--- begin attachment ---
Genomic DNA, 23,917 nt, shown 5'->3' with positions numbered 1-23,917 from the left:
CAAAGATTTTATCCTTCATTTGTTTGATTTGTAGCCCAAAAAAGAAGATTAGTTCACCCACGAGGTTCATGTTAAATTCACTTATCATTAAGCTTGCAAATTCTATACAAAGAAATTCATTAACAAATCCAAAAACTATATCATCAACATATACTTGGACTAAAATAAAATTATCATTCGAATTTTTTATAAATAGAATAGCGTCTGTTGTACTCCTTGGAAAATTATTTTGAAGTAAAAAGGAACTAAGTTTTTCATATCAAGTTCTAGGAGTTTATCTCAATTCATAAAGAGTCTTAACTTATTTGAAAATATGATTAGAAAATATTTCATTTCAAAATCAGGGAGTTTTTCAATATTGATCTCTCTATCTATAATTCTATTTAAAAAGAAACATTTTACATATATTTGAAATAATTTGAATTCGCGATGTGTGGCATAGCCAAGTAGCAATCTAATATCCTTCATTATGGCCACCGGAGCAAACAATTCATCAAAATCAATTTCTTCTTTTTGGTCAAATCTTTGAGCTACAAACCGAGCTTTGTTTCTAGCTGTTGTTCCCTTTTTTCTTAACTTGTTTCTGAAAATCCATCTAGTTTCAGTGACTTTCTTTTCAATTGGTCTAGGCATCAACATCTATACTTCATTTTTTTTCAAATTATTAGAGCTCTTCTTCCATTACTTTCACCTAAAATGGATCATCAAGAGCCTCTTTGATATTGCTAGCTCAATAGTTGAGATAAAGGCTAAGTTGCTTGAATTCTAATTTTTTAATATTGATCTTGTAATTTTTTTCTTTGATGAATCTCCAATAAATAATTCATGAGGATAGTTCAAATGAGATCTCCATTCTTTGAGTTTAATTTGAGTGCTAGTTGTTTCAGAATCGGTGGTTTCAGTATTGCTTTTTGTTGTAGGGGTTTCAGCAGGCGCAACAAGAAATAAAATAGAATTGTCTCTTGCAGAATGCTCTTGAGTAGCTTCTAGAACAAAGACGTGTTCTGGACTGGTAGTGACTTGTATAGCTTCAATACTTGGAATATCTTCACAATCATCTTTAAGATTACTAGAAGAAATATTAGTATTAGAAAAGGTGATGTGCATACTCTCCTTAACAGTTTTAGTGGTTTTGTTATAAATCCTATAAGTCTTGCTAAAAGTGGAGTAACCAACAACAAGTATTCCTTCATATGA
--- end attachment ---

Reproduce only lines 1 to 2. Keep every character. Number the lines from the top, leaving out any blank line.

Genomic DNA, 23,917 nt, shown 5'->3' with positions numbered 1-23,917 from the left:
CAAAGATTTTATCCTTCATTTGTTTGATTTGTAGCCCAAAAAAGAAGATTAGTTCACCCACGAGGTTCATGTTAAATTCACTTATCATTAAGCTTGCAAATTCTATACAAAGAAATTCATTAACAAATCCAAAAACTATATCATCAACATATACTTGGACTAAAATAAAATTATCATTCGAATTTTTTATAAATAGAATAGCGTCTGTTGTACTCCTTGGAAAATTATTTTGAAGTAAAAAGGAACTAAGTTTTTCATATCAAGTTCTAGGAGTTTATCTCAATTCATAAAGAGTCTTAACTTATTTGAAAATATGATTAGAAAATATTTCATTTCAAAATCAGGGAGTTTTTCAATATTGATCTCTCTATCTATAATTCTATTTAAAAAGAAACATTTTACATATATTTGAAATAATTTGAATTCGCGATGTGTGGCATAGCCAAGTAGCAATCTAATATCCTTCATTATGGCCACCGGAGCAAACAATTCATCAAAATCAATTTCTTCTTTTTGGTCAAATCTTTGAGCTACAAACCGAGCTTTGTTTCTAGCTGTTGTTCCCTTTTTTCTTAACTTGTTTCTGAAAATCCATCTAGTTTCAGTGACTTTCTTTTCAATTGGTCTAGGCATCAACATCTATACTTCATTTTTTTTCAAATTATTAGAGCTCTTCTTCCATTACTTTCACCTAAAATGGATCATCAAGAGCCTCTTTGATATTGCTAGCTCAATAGTTGAGATAAAGGCTAAGTTGCTTGAATTCTAATTTTTTAATATTGATCTTGTAATTTTTTTCTTTGATGAATCTCCAATAAATAATTCATGAGGATAGTTCAAATGAGATCTCCATTCTTTGAGTTTAATTTGAGTGCTAGTTGTTTCAGAATCGGTGGTTTCAGTATTGCTTTTTGTTGTAGGGGTTTCAGCAGGCGCAACAAGAAATAAAATAGAATTGTCTCTTGCAGAATGCTCTTGAGTAGCTTCTAGAACAAAGACGTGTTCTGGACTGGTAGTGACTTGTATAGCTTCAATACTTGGAATATCTTCACAATCATCTTTAAGATTACTAGAAGAAATATTAGTATTAGAAAAGGTGATGTGCATACTCTCCTTAACAGTTTTAGTGGTTTTGTTATAAATCCTATAAGTCTTGCTAAAAGTGGAGTAACCAACAACAAGTATTCCTTCATATGA